# How do you solve the following system using substitution?: 3x - 2 y = 5, x+ 4 y = 4

Mar 18, 2018

The point of intersection is $\left(2 , \frac{1}{2}\right)$.

#### Explanation:

Solve system of equations:

$\text{Equation 1} :$ $3 x - 2 y = 5$

$\text{Equation 2} :$ $x + 4 y = 4$

The two equations are linear equations in standard form. The solved values for $x$ and $y$ will be the point of intersection of the two lines.

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Solve Equation 2 for $x$.

Subtract $4 y$ from both sides of the equation.

$x = 4 - 4 y$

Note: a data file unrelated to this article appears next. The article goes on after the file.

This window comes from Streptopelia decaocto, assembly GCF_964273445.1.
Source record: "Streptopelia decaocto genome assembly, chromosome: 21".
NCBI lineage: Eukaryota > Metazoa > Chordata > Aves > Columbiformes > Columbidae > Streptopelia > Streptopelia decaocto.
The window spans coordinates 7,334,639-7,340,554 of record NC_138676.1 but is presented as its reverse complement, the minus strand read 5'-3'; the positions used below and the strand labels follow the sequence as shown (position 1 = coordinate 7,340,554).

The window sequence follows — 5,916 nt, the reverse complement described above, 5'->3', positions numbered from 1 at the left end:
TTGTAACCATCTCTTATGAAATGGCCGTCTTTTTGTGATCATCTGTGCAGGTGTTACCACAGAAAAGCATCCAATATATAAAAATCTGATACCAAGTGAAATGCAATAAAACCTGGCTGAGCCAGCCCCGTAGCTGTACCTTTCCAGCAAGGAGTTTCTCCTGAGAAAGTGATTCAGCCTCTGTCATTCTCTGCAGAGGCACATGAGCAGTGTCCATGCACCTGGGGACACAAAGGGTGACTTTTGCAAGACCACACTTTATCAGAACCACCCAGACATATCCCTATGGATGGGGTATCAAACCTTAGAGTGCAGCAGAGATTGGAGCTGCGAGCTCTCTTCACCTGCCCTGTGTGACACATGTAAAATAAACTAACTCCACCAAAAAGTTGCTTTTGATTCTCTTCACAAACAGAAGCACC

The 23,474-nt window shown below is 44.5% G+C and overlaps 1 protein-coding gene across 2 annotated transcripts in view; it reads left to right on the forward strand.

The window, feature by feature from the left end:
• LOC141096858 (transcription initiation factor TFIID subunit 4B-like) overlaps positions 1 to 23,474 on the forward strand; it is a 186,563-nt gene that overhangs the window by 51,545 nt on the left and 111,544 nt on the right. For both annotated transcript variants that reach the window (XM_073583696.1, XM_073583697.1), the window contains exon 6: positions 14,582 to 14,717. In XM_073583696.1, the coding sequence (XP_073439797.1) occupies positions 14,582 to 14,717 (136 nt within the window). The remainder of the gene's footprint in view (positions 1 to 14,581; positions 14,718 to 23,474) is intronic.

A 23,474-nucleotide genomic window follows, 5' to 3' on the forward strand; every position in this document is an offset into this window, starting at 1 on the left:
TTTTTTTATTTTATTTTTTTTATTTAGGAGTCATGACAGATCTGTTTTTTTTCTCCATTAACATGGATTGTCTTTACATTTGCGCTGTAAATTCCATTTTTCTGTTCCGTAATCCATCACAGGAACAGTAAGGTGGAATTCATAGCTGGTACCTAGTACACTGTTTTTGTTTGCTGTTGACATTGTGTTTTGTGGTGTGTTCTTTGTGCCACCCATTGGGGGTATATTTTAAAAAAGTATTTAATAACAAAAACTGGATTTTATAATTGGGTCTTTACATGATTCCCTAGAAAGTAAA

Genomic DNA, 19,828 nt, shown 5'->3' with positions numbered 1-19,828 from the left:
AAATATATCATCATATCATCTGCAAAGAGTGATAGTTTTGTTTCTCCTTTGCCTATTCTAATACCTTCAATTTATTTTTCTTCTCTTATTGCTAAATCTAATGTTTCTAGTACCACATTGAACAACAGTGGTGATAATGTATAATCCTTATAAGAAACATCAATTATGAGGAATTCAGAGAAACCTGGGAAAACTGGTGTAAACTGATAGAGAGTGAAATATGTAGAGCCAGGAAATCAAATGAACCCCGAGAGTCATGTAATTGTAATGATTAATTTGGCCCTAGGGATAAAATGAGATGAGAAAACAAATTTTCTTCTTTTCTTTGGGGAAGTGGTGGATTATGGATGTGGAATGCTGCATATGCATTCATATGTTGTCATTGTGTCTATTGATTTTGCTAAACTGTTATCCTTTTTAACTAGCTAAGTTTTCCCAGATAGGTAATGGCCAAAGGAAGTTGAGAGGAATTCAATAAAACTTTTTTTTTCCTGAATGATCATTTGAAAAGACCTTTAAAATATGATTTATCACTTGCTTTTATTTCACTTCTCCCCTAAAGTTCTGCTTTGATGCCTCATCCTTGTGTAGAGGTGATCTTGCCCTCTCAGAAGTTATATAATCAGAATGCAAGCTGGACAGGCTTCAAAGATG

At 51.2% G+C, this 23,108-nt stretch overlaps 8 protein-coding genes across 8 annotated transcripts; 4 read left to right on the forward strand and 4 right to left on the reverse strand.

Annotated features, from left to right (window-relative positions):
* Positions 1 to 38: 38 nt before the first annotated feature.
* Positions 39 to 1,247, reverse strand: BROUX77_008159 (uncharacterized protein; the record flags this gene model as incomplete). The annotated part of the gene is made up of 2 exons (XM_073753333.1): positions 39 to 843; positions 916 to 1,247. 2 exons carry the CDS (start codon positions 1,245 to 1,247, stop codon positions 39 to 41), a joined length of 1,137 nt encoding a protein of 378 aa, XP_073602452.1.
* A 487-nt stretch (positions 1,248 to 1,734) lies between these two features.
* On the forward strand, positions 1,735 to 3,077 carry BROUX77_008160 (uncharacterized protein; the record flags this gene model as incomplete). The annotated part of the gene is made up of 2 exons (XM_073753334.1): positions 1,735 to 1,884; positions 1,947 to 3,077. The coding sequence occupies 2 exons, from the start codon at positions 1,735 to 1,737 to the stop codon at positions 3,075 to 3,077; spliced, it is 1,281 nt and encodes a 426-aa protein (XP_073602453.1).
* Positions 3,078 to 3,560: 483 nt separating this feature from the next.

Substitute $\left(4 - 4 y\right)$ for $x$ in Equation 1 and solve for $y$.

$3 \left(4 - 4 y\right) - 2 y = 5$

Expand.

$12 - 12 y - 2 y = 5$

Simplify.

$12 - 14 y = 5$

Subtract $12$ from both sides of the equation.

$- 14 y = 5 - 12$

Simplify.

$- 14 y = - 7$

Divide both sides by $- 14$.

$y = \frac{- 7}{- 14}$

Simplify.

$y = \frac{1}{2}$

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Substitute $\frac{1}{2}$ for $y$ in Equation 2 and solve for $x$.

$x + 4 \left(\frac{1}{2}\right) = 4$

$x + {\cancel{4}}^{2} \left(\frac{1}{\cancel{2}} ^ 1\right) = 4$

Simplify.

$x + 2 = 4$

Subtract $2$ from both sides.

$x = 4 - 2$

Simplify.

$x = 2$

The point of intersection is $\left(2 , \frac{1}{2}\right)$.